1910′s Morocco: The Protectorate

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a century of moroccan eating

 
If there is one European power who has made an indelible mark on Morocco it is France.  Beginning in the 15th century the Portuguese invaded and controlled the Atlantic coast but made no inroads to the country. As early as the 1830′s France expressed and began exercising interests in Morocco.  Throughout the 19th century European powers such as Germany, Spain and Portugal all expressed some degree of power in the nation however it was France who ultimately gained a “sphere of influence” that was recognized.  By 1906 special policing of the nation was entrusted to France and Spain. There was increasing tension between the European powers throughout the early 20th century culminating in the signing of the Treaty of Fez in 1912 making Morocco a protectorate of France. Morocco was never fully a colony of France as was neighboring Algeria or Tunisia. It was still a sovereign state, the sultan reigned but he had little to do with the ruling of the country.  Through this same treaty Spain assumed the role of protecting power over the northern and southern zones of the country. Spain was given control of pieces of Morocco in the far north as Tetouan and South to Cape Juby. Tangier received special international status.
 
Moroccan Soldiers
 
Once the protectorate was in place French settlers began to establish themselves in line with the French rulers to create a strong French alliance in the country.  While the French pacified native Moroccans they promoted things such as economic development, urban planning and the building of roads and the infamous French boulevards, creation of a railway system and a modern agriculture sector geared to the French market. Thousands of French emigres entered Morocco and bought up agricultural lands pushing out native Moroccans.
 
The legal, governmental and education systems began transitioning to use of the French language.  This in turn disenfranchised the majority of Moroccans who were not of the elite class. Many facets of life would soon “French-ified”, including food.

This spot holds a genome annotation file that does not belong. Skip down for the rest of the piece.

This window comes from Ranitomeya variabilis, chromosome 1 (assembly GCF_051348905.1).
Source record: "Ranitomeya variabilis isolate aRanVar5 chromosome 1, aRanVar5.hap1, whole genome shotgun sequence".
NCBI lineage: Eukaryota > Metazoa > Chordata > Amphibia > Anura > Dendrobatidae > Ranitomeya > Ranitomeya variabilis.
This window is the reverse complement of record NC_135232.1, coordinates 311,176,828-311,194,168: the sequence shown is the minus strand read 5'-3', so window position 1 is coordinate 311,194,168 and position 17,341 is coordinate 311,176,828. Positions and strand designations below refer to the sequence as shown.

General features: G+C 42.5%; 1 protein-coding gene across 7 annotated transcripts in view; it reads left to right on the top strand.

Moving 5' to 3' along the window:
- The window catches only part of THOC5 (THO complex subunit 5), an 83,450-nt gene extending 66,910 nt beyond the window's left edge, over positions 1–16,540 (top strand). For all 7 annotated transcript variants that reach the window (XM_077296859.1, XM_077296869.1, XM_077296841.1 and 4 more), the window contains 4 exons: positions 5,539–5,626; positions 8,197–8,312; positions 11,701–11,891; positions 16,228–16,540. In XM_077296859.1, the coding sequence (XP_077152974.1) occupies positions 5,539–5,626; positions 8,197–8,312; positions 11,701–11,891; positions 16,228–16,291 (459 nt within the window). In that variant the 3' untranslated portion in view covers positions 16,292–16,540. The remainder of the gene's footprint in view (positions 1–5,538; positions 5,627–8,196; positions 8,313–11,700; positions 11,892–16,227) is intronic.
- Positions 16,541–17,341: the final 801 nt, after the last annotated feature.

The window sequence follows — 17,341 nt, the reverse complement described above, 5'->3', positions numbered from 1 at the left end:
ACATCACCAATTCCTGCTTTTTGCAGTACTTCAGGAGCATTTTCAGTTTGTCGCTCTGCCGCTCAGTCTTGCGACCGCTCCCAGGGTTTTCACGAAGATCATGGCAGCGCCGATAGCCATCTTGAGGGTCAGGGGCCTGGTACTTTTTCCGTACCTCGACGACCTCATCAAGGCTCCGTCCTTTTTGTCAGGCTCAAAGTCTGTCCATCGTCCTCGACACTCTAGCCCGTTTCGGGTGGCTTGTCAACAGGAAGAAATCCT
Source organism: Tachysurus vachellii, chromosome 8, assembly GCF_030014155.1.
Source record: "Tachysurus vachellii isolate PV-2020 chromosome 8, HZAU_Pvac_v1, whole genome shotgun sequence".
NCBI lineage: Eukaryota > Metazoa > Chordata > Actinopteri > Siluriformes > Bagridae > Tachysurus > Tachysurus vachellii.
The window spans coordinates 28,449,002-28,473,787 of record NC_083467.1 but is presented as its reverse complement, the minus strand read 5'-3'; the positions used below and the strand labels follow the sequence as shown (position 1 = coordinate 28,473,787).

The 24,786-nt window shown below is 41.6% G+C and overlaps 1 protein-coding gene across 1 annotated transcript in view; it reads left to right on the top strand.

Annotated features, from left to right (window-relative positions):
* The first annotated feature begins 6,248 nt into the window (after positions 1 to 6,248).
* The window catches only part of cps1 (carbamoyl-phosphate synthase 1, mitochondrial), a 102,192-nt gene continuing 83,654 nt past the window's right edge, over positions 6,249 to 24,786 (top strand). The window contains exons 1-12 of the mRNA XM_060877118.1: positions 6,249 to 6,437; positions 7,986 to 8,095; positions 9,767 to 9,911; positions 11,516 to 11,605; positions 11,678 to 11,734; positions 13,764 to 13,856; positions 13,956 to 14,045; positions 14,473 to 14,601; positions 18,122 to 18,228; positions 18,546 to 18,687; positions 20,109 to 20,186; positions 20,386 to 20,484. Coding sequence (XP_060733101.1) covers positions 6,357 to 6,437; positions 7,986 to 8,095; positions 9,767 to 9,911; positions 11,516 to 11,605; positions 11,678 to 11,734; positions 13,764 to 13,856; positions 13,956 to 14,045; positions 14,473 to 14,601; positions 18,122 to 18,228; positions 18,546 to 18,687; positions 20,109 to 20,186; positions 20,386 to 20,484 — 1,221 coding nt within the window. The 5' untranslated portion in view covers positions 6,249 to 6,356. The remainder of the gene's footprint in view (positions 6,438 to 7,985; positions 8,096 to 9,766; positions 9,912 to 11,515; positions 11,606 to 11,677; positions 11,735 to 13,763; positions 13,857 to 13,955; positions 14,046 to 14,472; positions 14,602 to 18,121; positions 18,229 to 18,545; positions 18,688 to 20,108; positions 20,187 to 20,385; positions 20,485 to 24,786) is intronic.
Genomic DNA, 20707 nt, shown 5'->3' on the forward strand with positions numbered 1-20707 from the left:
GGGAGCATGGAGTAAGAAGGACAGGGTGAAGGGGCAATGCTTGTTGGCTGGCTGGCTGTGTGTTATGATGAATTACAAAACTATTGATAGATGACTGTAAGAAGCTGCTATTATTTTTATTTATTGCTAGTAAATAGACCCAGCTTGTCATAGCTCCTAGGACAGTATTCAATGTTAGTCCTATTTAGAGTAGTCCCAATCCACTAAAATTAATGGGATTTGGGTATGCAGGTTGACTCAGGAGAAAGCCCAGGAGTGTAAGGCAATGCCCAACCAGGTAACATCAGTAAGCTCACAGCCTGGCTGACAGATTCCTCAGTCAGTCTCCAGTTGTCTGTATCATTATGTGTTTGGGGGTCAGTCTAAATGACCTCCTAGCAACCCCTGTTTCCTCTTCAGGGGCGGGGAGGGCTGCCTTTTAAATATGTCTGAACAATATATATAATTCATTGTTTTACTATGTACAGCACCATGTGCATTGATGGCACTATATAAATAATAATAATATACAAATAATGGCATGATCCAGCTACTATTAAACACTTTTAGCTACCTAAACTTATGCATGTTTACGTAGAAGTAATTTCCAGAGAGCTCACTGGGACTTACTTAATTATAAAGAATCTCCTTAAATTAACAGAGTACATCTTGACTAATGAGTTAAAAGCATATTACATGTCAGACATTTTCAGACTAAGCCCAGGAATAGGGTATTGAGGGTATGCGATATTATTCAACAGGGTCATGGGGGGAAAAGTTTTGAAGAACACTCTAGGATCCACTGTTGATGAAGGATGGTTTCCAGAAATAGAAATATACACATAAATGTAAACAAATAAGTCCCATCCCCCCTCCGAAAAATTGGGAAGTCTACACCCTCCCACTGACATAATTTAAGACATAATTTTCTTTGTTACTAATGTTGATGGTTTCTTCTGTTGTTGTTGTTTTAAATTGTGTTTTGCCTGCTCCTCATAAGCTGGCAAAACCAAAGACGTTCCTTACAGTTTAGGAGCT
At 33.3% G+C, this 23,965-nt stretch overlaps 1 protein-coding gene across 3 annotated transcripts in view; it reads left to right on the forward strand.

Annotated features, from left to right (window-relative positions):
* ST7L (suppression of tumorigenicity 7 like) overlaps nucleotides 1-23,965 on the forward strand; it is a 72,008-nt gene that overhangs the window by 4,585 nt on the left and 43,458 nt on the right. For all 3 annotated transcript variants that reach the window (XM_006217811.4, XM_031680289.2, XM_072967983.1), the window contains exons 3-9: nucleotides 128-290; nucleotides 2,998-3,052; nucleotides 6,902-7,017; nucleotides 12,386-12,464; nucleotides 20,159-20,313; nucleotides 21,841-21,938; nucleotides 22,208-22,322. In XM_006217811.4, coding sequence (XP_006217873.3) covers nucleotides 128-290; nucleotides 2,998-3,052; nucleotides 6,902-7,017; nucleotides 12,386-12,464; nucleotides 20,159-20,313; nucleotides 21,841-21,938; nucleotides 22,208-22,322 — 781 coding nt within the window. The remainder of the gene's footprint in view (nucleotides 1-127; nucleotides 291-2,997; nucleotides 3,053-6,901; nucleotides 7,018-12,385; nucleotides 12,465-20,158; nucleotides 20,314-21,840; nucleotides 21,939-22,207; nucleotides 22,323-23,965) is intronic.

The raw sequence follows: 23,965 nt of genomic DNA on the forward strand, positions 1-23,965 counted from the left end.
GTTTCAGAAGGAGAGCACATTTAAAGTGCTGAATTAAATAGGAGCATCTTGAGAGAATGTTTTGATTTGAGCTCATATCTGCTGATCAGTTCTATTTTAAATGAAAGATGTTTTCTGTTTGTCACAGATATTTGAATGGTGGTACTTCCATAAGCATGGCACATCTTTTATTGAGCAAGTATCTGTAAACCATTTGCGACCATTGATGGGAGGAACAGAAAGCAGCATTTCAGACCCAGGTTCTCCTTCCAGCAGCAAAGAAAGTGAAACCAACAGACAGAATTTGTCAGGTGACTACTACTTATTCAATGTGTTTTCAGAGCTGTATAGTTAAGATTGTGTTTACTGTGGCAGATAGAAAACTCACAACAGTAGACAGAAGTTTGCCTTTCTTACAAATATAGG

Walk around any city in Morocco and stop in a cafe serving food and you will most like see “le petit déjeuner” or breakfast on the menu. This is a quick meal usually consisting of some type of bread, croissant or pain au chocolate. This breakfast is often eaten in Moroccan homes as well.  Second only to round loaves of khobz bread is the baguette a staple Moroccan starch.
 
Lunch in France is an affair, traditionally the larger meal of the day lasting between 1 and 2 hours.  This is not only a French phenomenon but the countries that were once under French control still maintain this tradition today.
 
Dinners do look a bit different though in both French and Moroccan homes a salad or two will be served with a main course. Bread is also a staple for the meal. Dessert in both instances will most likely be fresh fruit. Meals in both countries tend to be much later in the evening than in the US.
 
Cooking techniques
 
I really don’t have a way to verify that any of these are directly related to French influence I only found them to be very similar in nature.  This could be just tradition or they could play off of each other. I think that each cooking tradition is bound in the tradition of hearty peasant food.

  • In both countries there is attention paid to knife skills.  A Moroccan cook pays attention to the size of her dice for salads, making sure that everything is uniform. The same can be said for France.
  • Vegetables are the star not meats unless it is a special dish.
  • Herbs and spices are mixed to enhance the flavor of food.
  • One pot dishes reign supreme in homes.  For the French the cassoulet and in Morocco the tajine are the method of choice for many home cooks.
  • Pastries. French pastries are beautiful and traditionally made in small sizes.  In Morocco this attention to detail and focus on creating bite-size sweets exists however the ingredients used are more reminiscent of Arabic cuisine.

 
Some of my favorite French/Moroccan recipes include;
 
Tartine with Honey Creme, Goat Cheese and Za’atar
 
Semolina Honey Cake (the semolina and honey reminder me of Morocco)
 
Traditional Moroccan Bread
 

Now it’s your turn! What are some of your favorite Moroccan recipes with a French connection? Or, a favorite historical bit about Morocco from 1900-1919? Leave a comment below!

 

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Amanda Mouttaki1910′s Morocco: The Protectorate

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  4. Dan

    Interesting note re: Tangier. Apparently the shift-to-French happened much later there. When my dad left in the 60s there was still a Spanish influence. When he went back this winter, all the street names had changed or had been adapted.

    1. Author
      marocmama

      That is interesting. My hunch would be geographically it made more sense and I don’t think it was until after independence (1956?) that Tangier lost it’s international status. Most of the rest of the country was using French so I guess it only made sense to Morocco once they had full autonomy over the city.

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